Geoffrey Reaume is an Associate Professor in the Faculty of Health at York University, Toronto
Who would ever have thought that writing an article for CMAJ could lead to the re-discovery of precious World War I medals from a beloved grandfather that had been stolen a quarter century before? Well that is just what happened to me.
First, a bit of background. In August 1975, less than one year before she died, my maternal Grandmother, Anne Udall, gave me three medals from World War I which belonged to her husband, my maternal Grandfather, Francis Udall, along with a photo taken of him in 1915 in his uniform. When my Grandmother gave me these precious parts of our family history she said, looking at his photo, “He certainly was a handsome man.” A few years later, my parents, Josephine and Nelson Reaume had my Grandpa’s medals mounted, along with his ribbons, identity tag, and the 1915 photo, in a glass frame which they gave to me for a Christmas present. When I moved to Toronto in 1988, I left the frame with Grandpa’s medals in Windsor at my parent’s home. I felt they belonged with his daughter and I also believed they would be safer in Windsor than in the big city of Toronto.
In early December 1989, thieves broke into my Mom and Dad’s house, smashed the glass frame that was hanging on the wall and stole my Grandpa’s three World War I medals, while leaving behind his military ribbons, identity tag and the original 1915 photo. The police told my parents that it looked liked the work of two thieves and that the thieves would probably melt down his medals. We were all devastated at losing these precious objects and in such a violent way. I remember going to my grandparents’ graves and apologizing for what happened.
Twenty-five years later, I was asked to write a short article for the Canadian Medical Association Journal (CMAJ) about Critical Disability Studies, which the editors asked me to relate to World War I since it was to be published just before Remembrance Day. I said that I would like to mention shell shock which was agreed upon. I then proceeded, with my Mom’s permission, to include a brief mention of what happened to my Grandfather during and after World War I. The editors also asked for a photo, so I included a copy of his 1915 picture for the forthcoming article.
When she provided the final edits to the article on September 30, Kelly Clarke, one of CMAJ‘s editors, wrote to me that “Francis Udall’s medals are for sale” on a website that sells military medals. She had found out this information through a Google search (I had done a Google search on my grandfather earlier as well but didn’t find anything). Needless to say I was absolutely stunned. I then told her that these medals were given to me when I was 13 by my Grandmother a year before she died and that they were stolen from my parents’ house in Windsor fourteen years later in 1989. After a frantic search, which Kelly helped with by providing the link for me to access the web site selling the medals, I immediately purchased Grandpa’s medals within an hour after finding out about them being offered for sale. On October 2, 2014, two days before what would have been my Grandfather’s 122nd birthday, the three stolen medals arrived by Federal Express. I opened the package with a copy of my Grandfather’s 1915 photo at my side, along with a photo of his brother Wilfred Udall who was killed at the Battle of the Somme in 1916. There they were, the three original medals engraved with my Grandfather’s name and identity numbers in the Royal Canadian Field Artillery: the 1914-15 Star (85799 DVR: F. UDALL. CAN:FD:ART:); British War Medal (85799 GNR. F. UDALL. C.F.A.); and Victory Medal (85799 GNR. F. UDALL. C.F.A.).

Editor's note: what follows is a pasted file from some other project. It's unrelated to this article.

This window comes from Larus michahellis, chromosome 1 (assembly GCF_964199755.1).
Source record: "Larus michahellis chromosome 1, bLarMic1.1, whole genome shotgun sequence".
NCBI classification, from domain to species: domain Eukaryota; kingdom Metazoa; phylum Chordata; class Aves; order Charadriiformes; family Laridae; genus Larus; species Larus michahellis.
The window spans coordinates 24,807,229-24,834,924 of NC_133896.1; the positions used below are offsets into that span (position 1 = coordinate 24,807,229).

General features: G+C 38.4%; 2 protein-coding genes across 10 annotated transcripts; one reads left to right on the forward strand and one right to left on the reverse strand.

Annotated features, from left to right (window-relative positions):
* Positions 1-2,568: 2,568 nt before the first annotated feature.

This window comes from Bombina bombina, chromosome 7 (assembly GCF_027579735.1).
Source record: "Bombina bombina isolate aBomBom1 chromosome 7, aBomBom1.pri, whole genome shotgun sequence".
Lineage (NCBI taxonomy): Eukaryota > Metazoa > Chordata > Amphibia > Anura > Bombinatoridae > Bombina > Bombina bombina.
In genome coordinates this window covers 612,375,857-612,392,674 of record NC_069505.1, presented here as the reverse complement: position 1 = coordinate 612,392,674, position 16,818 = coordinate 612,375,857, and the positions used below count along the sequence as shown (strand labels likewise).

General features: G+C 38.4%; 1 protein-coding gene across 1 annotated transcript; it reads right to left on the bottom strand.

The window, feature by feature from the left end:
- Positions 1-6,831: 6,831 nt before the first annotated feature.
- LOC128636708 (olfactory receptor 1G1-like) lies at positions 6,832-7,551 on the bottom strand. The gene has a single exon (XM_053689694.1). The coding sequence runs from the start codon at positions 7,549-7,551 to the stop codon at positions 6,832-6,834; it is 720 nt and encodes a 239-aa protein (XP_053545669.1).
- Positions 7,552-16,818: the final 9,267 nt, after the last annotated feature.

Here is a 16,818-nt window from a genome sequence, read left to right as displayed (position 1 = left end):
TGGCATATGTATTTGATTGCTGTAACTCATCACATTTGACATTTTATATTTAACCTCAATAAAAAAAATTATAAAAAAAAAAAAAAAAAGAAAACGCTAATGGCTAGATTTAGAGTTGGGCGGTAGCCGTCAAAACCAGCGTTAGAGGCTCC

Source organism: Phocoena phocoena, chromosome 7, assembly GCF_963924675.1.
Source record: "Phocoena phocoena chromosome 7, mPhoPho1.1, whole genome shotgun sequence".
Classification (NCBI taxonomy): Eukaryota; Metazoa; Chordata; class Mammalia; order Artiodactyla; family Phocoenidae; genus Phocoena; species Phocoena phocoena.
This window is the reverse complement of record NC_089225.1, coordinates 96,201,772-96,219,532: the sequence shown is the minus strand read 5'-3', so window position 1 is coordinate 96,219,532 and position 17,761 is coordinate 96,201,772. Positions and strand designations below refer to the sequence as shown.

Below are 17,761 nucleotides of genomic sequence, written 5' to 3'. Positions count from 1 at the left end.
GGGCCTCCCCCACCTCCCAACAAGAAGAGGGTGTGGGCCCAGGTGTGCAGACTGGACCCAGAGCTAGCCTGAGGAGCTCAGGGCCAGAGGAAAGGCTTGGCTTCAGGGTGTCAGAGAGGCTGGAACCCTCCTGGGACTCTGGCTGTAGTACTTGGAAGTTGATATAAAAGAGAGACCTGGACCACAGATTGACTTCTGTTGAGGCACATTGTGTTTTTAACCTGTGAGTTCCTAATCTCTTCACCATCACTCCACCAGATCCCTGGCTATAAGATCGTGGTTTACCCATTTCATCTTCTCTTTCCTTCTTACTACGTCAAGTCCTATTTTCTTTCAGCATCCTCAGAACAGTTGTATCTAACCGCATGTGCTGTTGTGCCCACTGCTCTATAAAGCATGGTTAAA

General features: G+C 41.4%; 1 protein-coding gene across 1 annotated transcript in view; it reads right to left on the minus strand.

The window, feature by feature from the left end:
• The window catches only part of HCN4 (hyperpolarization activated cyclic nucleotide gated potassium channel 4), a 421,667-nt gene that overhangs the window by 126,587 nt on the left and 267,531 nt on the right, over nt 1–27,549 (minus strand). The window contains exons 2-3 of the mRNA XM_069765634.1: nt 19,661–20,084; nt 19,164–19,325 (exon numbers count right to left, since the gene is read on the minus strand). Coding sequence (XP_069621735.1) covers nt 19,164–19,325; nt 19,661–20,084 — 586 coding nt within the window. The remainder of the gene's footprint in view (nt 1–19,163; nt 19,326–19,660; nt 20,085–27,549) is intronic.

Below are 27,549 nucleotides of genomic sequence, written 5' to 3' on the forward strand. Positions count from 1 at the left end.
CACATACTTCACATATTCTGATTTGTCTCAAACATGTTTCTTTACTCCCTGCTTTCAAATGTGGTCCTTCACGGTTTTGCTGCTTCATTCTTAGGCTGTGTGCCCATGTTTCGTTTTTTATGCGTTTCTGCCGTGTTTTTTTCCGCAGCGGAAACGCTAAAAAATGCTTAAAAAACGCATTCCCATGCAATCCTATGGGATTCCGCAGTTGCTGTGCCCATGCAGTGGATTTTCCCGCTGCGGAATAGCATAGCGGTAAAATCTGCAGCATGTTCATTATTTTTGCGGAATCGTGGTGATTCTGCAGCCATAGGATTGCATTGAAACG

After 25 years, Francis Udall’s medals have been returned to his loved ones. My 84 year old Mother, along with the rest of our family, were as excited, moved and amazed as was I at this completely unexpected turn of events, and just in time for Grandpa’s birthday on October 4. I know my late Dad would also have been so happy at this news, as he and my Mom were heart-broken when their father and father-in-law’s medals were stolen from their house only a few weeks before my father retired. Interestingly, my Dad is one of the few people my Grandfather spoke to about his war experiences, when he talked to his son-in-law about what it was like to be at the Battle of Paschendaele in 1917 (this is where the quote in the CMAJ article comes from).
After getting over the shock and then exhilaration of this extraordinary discovery, I could not help but feel angry to know that my Grandfather’s stolen medals, given to me by my Grandmother, were being shopped around by strangers while his family to whom they belonged had no idea of any of this. I also realize that most of the people who shopped them around likely did not know that they were stolen after the original thieves sold them at some point. At the same time, it is also an enormous relief that whoever possessed the medals took good care of them as Francis Udall’s medals still exist, are in as good condition as they were when I last saw them in 1989, and are back with his family where they belong. Next time I visit Windsor and pay my respects to my grandparents’ grave, I will bring them my Grandpa’s medals and let them know that everything is all right.
I have written plenty of articles over the years but none has been as personally gratifying as this one for reasons I could never have dreamed when writing it. Thank you, Kelly Clarke, from our entire family, for helping to find a precious piece of our family’s history that none of us ever thought we would see again. As my Mom said about the return after 25 years of her Father’s stolen World War I medals, “It still seems like a miracle.”